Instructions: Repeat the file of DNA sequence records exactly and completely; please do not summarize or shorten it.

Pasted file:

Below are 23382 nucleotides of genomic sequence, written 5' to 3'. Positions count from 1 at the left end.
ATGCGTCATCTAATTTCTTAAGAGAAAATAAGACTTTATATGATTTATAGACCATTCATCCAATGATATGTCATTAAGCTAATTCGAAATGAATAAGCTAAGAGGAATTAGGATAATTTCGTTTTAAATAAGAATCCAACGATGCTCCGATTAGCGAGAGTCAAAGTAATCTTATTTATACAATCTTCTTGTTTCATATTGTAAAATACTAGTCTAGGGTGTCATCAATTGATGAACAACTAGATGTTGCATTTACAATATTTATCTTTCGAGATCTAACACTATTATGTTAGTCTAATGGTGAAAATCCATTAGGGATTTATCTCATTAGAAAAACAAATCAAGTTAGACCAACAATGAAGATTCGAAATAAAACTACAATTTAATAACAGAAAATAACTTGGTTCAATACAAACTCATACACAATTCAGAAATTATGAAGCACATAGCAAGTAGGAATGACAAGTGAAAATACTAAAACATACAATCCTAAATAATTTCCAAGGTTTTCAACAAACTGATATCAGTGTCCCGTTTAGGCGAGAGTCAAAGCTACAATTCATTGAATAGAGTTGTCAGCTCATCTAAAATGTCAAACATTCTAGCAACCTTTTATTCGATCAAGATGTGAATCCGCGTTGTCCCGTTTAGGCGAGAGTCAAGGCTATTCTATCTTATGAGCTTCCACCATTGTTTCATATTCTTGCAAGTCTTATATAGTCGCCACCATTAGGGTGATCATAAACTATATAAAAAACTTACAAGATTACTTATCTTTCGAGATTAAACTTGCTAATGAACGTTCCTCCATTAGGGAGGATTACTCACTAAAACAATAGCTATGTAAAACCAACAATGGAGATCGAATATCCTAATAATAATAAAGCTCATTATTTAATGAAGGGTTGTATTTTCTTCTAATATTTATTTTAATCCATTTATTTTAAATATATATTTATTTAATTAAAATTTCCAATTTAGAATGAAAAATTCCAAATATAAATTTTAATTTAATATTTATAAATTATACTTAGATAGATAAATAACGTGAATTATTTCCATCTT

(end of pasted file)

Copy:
Below are 23382 nucleotides of genomic sequence, written 5' to 3'. Positions count from 1 at the left end.
ATGCGTCATCTAATTTCTTAAGAGAAAATAAGACTTTATATGATTTATAGACCATTCATCCAATGATATGTCATTAAGCTAATTCGAAATGAATAAGCTAAGAGGAATTAGGATAATTTCGTTTTAAATAAGAATCCAACGATGCTCCGATTAGCGAGAGTCAAAGTAATCTTATTTATACAATCTTCTTGTTTCATATTGTAAAATACTAGTCTAGGGTGTCATCAATTGATGAACAACTAGATGTTGCATTTACAATATTTATCTTTCGAGATCTAACACTATTATGTTAGTCTAATGGTGAAAATCCATTAGGGATTTATCTCATTAGAAAAACAAATCAAGTTAGACCAACAATGAAGATTCGAAATAAAACTACAATTTAATAACAGAAAATAACTTGGTTCAATACAAACTCATACACAATTCAGAAATTATGAAGCACATAGCAAGTAGGAATGACAAGTGAAAATACTAAAACATACAATCCTAAATAATTTCCAAGGTTTTCAACAAACTGATATCAGTGTCCCGTTTAGGCGAGAGTCAAAGCTACAATTCATTGAATAGAGTTGTCAGCTCATCTAAAATGTCAAACATTCTAGCAACCTTTTATTCGATCAAGATGTGAATCCGCGTTGTCCCGTTTAGGCGAGAGTCAAGGCTATTCTATCTTATGAGCTTCCACCATTGTTTCATATTCTTGCAAGTCTTATATAGTCGCCACCATTAGGGTGATCATAAACTATATAAAAAACTTACAAGATTACTTATCTTTCGAGATTAAACTTGCTAATGAACGTTCCTCCATTAGGGAGGATTACTCACTAAAACAATAGCTATGTAAAACCAACAATGGAGATCGAATATCCTAATAATAATAAAGCTCATTATTTAATGAAGGGTTGTATTTTCTTCTAATATTTATTTTAATCCATTTATTTTAAATATATATTTATTTAATTAAAATTTCCAATTTAGAATGAAAAATTCCAAATATAAATTTTAATTTAATATTTATAAATTATACTTAGATAGATAAATAACGTGAATTATTTCCATCTT